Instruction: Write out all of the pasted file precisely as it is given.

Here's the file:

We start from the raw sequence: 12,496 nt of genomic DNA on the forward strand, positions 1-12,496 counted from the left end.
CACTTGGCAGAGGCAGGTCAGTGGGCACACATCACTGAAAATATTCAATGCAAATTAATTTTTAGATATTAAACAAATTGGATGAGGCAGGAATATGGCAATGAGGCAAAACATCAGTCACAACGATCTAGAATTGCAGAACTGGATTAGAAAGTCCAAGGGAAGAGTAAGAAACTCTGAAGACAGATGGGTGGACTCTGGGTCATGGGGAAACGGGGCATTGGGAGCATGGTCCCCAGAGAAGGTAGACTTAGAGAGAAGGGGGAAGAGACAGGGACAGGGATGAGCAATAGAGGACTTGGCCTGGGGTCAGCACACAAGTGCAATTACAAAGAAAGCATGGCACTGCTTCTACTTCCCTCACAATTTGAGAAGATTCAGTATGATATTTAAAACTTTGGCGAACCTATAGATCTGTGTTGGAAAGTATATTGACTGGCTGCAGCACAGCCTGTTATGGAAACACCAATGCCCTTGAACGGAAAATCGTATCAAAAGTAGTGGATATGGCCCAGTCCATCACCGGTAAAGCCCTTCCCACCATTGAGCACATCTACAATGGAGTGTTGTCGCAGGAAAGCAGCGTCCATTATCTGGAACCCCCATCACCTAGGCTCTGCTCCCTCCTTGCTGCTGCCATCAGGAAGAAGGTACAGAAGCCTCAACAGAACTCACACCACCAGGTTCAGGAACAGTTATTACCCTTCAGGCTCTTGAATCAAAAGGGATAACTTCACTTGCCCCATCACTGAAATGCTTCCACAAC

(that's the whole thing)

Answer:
We start from the raw sequence: 12,496 nt of genomic DNA on the forward strand, positions 1-12,496 counted from the left end.
CACTTGGCAGAGGCAGGTCAGTGGGCACACATCACTGAAAATATTCAATGCAAATTAATTTTTAGATATTAAACAAATTGGATGAGGCAGGAATATGGCAATGAGGCAAAACATCAGTCACAACGATCTAGAATTGCAGAACTGGATTAGAAAGTCCAAGGGAAGAGTAAGAAACTCTGAAGACAGATGGGTGGACTCTGGGTCATGGGGAAACGGGGCATTGGGAGCATGGTCCCCAGAGAAGGTAGACTTAGAGAGAAGGGGGAAGAGACAGGGACAGGGATGAGCAATAGAGGACTTGGCCTGGGGTCAGCACACAAGTGCAATTACAAAGAAAGCATGGCACTGCTTCTACTTCCCTCACAATTTGAGAAGATTCAGTATGATATTTAAAACTTTGGCGAACCTATAGATCTGTGTTGGAAAGTATATTGACTGGCTGCAGCACAGCCTGTTATGGAAACACCAATGCCCTTGAACGGAAAATCGTATCAAAAGTAGTGGATATGGCCCAGTCCATCACCGGTAAAGCCCTTCCCACCATTGAGCACATCTACAATGGAGTGTTGTCGCAGGAAAGCAGCGTCCATTATCTGGAACCCCCATCACCTAGGCTCTGCTCCCTCCTTGCTGCTGCCATCAGGAAGAAGGTACAGAAGCCTCAACAGAACTCACACCACCAGGTTCAGGAACAGTTATTACCCTTCAGGCTCTTGAATCAAAAGGGATAACTTCACTTGCCCCATCACTGAAATGCTTCCACAAC